kids at the crag
By: Kaitlin Baker
kids at the crag
When it comes to opting outdoors, many families face the challenge of deciding whether or not to bring their kids. The addition of kids to a crag adds a whole new set of variables. Parents may find it difficult to concentrate on a climb, for example, with a child whining, screaming, crying, or even talking below. With the right mind-set and planning, however, bringing kids to the crag can be a rewarding experience for all parties.
I’ve had my fair share of experience climbing with kids. I spent the last three years as a childrens climbing coach / instructor. With this job, I motivated, kept safe, and encouraged children ages 4-13 to opt outside their comfort zones on the wall. Additionally, I’ve seen the ‘not so pretty’ side of the parent-child climbing algorithm. I hope to empower parents to facilitate positive family crag experiences. Listed below are a few of my tips, ideas, and tricks.
1. Mind Your Expectations
You love to climb. In fact you thrive off it! So why doesn’t your child enjoy scaling granite the same way? Does that child screaming as soon as his/her feet leave the ground really belong to you?
In my years of coaching, I observed numerous parents project their love of climbing onto their children, even if the child was not ready. Often, these incidents ended with a flustered parent insisting a screaming child keep climbing. Whether climbing in a gym or outdoors, be aware of your own expectations and goals. It my not happen this season, but given proper nurturing, and encouragement, your child may very soon may develop the same passion for climbing as you.
2. Make It Fun!
It is no secret children love prizes and games. How else would arcades and Chuck E. Cheese stay in business? So why not make climbing fun in the same way? Here are some ideas to keep children engaged and goal-oriented at the crag:
● Animal Rescue: cut a quarter sized hole through the belly of some cheap stuffed animals. Then, thread your draw through the animal bellies and clip them to bolts on a route. As the child top ropes, he/she can “rescue” the animal by unhooking them from the bolts and onto their harness.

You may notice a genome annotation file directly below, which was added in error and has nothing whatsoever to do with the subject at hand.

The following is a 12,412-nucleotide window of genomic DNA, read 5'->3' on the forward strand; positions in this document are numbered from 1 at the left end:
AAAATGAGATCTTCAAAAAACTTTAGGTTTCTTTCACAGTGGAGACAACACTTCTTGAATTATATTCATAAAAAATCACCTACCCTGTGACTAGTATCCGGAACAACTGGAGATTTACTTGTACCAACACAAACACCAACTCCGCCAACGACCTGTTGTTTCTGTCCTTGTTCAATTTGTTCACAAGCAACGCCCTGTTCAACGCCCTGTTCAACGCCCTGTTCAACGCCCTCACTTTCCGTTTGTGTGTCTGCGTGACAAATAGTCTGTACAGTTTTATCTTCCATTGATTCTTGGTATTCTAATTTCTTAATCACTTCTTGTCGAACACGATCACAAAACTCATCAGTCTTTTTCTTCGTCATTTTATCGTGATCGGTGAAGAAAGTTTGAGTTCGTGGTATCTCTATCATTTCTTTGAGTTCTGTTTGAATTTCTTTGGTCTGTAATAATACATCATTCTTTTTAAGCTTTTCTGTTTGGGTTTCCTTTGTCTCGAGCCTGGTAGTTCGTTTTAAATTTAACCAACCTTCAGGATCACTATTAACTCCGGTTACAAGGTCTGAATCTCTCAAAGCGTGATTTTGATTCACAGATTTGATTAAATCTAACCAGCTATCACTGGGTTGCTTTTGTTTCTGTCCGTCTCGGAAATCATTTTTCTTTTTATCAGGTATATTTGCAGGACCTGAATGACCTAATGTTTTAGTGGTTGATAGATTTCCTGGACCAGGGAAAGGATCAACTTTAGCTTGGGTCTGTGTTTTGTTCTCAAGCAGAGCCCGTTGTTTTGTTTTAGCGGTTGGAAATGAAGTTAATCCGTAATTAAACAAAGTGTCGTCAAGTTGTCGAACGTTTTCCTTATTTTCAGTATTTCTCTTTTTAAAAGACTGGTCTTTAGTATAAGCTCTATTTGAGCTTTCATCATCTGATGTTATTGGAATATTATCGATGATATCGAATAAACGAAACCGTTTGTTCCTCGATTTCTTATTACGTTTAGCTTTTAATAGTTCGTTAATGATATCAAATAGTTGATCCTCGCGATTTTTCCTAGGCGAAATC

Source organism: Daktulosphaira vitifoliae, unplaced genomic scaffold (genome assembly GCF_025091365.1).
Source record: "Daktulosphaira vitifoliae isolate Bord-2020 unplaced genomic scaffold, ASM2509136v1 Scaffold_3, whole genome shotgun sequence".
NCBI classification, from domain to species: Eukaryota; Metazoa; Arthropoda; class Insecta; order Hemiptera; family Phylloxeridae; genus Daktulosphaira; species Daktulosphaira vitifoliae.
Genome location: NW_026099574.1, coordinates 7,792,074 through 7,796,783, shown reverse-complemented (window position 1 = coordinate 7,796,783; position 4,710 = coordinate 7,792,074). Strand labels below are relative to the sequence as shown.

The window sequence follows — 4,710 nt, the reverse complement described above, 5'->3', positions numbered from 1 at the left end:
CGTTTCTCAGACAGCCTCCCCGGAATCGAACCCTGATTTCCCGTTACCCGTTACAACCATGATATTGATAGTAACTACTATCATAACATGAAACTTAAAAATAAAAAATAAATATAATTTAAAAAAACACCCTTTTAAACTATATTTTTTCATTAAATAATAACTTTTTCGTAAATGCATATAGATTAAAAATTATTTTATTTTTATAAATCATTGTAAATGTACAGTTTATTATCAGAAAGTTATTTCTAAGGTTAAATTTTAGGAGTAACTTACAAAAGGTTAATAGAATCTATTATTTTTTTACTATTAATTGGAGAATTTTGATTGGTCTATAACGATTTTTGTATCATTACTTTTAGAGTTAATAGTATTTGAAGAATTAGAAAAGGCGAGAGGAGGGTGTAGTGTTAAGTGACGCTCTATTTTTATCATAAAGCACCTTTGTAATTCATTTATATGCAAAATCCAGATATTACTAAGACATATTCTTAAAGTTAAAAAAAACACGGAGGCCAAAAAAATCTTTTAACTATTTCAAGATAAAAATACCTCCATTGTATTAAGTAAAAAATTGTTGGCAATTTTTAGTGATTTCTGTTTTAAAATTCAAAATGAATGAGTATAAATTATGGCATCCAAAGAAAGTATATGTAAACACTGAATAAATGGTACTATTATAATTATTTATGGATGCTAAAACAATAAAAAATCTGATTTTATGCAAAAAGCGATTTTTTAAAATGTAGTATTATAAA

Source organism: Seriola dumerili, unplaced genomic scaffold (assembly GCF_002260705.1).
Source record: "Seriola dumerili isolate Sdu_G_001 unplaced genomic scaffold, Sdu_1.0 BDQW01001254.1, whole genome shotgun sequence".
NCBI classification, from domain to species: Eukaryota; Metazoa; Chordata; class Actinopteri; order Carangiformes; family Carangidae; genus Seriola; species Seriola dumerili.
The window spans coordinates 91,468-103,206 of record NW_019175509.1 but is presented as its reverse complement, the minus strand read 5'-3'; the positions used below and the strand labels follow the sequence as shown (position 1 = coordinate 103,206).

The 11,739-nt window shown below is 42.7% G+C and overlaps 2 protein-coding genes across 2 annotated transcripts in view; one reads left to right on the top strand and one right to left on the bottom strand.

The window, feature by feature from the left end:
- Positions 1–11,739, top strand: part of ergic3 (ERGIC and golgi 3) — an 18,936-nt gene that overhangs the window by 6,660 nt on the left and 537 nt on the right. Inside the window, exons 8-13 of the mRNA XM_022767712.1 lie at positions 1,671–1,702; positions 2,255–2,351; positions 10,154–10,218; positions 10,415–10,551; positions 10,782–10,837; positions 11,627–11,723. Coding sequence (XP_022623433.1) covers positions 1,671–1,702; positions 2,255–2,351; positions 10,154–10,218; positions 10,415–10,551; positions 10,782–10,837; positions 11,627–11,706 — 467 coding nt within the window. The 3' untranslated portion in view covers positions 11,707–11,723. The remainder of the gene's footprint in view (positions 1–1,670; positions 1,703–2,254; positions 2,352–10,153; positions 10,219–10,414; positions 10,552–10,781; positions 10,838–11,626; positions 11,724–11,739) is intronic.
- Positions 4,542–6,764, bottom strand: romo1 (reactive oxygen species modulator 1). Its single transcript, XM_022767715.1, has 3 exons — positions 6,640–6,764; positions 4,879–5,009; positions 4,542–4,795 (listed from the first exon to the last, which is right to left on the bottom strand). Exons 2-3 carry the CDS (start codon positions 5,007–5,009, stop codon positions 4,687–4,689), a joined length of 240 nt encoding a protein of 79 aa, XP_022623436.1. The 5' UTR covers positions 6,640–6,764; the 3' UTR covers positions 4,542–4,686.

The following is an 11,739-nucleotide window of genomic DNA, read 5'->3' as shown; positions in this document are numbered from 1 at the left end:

● Rainbow Badges: Place a colorful piece of tape (approximately 6”) on rock holds or bolts prior to your child’s climb. Place a red piece on the lowest bolt / hold, then orange, yellow, green, blue, and finally purple on the top of the route. As the child climbs, encourage him/her to take the tape and stick it to his/her harness. When he/she comes down, he/she will have all the colors of the rainbow!
● Monster Climbing (gym climbing): Find an area of wall with plenty of feet and juggy holds. Encourage your child to begin traversing the wall while you lay down and “sleep like a monster”. If you hear the child hit his/her feet against the wall in poor technique, wake up and attack! This activity is best for younger kids (ages 4-6).
● Climbing Sharks & Minnows (gym climbing for multiple kids): Have the children begin traversing across the wall while you play the role of shark. They are safe if they are climbing, however, if they stand still too long or touch the ground, they can be tagged and turned into a shark alongside you. Last child on the wall wins.
● Coin Detectives: Prior to your child’s climb, hide candy or coins in the extra juggy holds. As they climb, they can collect the candy/coins. See if they find them all!
3. Keep Them Busy!
There will inevitably be down-time at the crag. Your child likely will not climb the entirety of the trip. Prepare accordingly with plenty of toys/items to keep your child busy and happy. If your child is a reader, books are a great options to have on-hand. Maybe your little one does best laying in some shade with an ipad. There is no shame in downloading a 30 minute TV show for your child to watch while you hop on your project! Better yet, if the area permits, allow your child to explore with a buddy (friend, sibling….etc.). However, make sure to set ground rules for exploration and ensure safety.
4. Treats Treats Treats!
When I mention treats, I am not condoning bribery as means to convince your child to climb. That said, growing up, my parents always bought me ice cream after little league softball games. It was a treat I looked forward to and created space for quality family time. Don’t be afraid to make your day at the crag extra special by incorporating new family traditions the kids look forward to. It serves as leverage for good behavior and correlates climbing with pleasure.
5. Invite Other Kid-Friendly People
Next time you opt outdoors, it might be a good idea to invite other parents and their children. Having at least one non-climber/belayer watching the kids ensures safety. Additionally, your child will have buddy who might just bring out their competitive edge.